Those horizon-spanning cookie-cutter fields of corn, soybeans and wheat produce needed food crops, but they don’t do much for Earth’s biodiversity.
A new global study co-authored by a University of Guelph ecologist suggests how farmers can feed the world and sustain their livelihoods while helping to preserve valuable grasslands whose acreage is increasingly being eaten away by agricultural production.
“Most human activity homogenizes the landscape,” said integrative biology professor Andrew MacDougall, part of an international research team whose study was published this week in Nature Ecology and Evolution.
He said the study suggests that, by balancing food production and environmental protection, farmers can “grow farm diversity for economic benefit as well as more environmental sustainability. It’s a win-win.”
Healthy ecosystems including ever-shrinking grasslands worldwide need a diverse mixture of plants across the landscape, according to the study.
Based on fieldwork by researchers in 15 countries on five continents, the report calls for growing lots of different plants at two scales — both in single locations and in many sites dotted across entire landscapes.
From small-scale experiments, researchers already knew that less diverse plant communities, including monocultures such as farm crops, are less productive and more unstable than communities with more kinds of species.
This new study is the first to show that “the more the merrier” also applies across entire fields and larger landscapes.
For ecologists or property owners looking to manage and restore grasslands – including farmers encouraging biodiversity on marginal or uncultivated areas of their property — seeding different sites with varied plant mixtures helps to encourage biodiversity both locally and across the landscape.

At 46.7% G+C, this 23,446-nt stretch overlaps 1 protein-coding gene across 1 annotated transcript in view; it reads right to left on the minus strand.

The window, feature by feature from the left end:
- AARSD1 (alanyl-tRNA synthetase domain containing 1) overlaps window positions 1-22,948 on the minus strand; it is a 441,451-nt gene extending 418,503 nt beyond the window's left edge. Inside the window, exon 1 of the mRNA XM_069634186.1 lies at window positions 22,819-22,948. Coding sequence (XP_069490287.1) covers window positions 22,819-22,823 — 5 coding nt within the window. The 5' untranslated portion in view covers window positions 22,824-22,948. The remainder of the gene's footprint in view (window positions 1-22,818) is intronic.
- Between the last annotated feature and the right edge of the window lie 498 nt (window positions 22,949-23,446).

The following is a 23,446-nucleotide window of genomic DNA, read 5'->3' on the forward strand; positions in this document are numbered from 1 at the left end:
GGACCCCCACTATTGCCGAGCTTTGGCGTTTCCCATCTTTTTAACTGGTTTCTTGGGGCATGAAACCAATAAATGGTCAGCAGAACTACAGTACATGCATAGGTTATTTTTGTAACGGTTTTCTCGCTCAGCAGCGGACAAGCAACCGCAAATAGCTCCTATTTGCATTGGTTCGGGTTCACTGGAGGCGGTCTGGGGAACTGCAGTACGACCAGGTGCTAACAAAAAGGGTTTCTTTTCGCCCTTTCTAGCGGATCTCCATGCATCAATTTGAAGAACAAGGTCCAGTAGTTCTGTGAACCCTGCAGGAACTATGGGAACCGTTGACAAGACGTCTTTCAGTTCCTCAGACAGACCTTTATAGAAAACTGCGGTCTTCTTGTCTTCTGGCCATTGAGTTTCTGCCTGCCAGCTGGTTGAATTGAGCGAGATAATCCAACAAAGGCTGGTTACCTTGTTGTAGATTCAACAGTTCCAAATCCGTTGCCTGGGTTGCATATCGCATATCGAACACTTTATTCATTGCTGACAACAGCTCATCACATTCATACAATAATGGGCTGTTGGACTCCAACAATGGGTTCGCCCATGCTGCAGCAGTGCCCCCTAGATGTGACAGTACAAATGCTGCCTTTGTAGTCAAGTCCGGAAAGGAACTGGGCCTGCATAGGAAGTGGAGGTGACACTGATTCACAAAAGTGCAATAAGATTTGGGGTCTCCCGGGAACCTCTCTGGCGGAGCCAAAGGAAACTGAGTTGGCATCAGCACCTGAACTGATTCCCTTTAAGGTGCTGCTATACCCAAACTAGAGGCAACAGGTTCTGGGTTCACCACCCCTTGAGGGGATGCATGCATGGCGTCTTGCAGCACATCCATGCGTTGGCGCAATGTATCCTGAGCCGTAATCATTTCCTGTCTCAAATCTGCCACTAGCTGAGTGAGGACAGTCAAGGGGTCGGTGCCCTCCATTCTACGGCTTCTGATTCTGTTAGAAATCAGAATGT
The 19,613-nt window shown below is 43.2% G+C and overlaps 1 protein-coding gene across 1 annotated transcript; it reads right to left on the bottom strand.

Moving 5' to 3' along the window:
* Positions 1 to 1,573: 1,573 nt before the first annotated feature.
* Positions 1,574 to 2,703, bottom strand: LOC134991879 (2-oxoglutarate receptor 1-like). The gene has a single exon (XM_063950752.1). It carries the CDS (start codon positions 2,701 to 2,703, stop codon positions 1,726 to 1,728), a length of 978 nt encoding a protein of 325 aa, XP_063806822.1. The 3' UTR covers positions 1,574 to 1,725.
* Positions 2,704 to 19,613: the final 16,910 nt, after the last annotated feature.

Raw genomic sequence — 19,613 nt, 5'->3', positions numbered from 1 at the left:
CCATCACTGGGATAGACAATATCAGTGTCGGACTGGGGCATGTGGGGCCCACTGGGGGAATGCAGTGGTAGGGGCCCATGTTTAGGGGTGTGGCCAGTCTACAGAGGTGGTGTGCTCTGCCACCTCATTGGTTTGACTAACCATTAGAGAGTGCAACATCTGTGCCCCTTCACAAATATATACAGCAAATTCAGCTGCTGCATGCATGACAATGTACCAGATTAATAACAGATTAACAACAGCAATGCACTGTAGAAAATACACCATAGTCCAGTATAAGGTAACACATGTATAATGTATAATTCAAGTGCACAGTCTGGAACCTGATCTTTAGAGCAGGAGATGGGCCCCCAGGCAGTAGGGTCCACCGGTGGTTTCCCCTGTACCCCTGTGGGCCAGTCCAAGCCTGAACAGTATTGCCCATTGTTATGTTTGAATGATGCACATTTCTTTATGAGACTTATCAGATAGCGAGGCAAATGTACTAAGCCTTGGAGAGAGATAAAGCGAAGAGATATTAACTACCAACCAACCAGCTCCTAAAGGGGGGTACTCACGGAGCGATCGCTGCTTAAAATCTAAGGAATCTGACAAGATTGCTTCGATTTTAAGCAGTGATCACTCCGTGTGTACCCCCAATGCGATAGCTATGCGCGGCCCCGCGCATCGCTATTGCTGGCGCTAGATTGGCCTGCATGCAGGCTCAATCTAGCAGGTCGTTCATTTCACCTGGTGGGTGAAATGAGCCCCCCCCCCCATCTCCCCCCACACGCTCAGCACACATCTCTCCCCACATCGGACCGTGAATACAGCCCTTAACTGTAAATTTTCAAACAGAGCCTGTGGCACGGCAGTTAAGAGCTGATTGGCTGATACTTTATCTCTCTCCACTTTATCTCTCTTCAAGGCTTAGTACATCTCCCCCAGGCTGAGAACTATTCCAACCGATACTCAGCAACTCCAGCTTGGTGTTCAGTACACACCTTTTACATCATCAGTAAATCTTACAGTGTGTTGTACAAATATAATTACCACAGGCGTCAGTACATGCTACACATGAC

MacDougall said diversity helps natural and cultivated areas to weather environmental changes. “More diverse cattle pasture tends to be more resistant against drought,” he said. “Diversity has a stabilizing influence.”
Biodiversity also helps provide various ecosystem services, including food for pollinators, bird habitat and retention of soil moisture, that benefit farmers. “We can protect biodiversity and use it for economic gain.”
The study used an international network of 65 grassland sites called the Nutrient Network (NutNet) maintained and monitored by plant scientists around the globe.
At each site, the researchers looked at the ranges of plant species in local sites and across the landscape. They found that diversity at both scales is necessary for ecosystems to function well, and that ecosystems work best when diversity is high at both scales at the same time.
As a NutNet member, MacDougall maintains grassland study plots in Cambridge, Ont., and on Vancouver Island.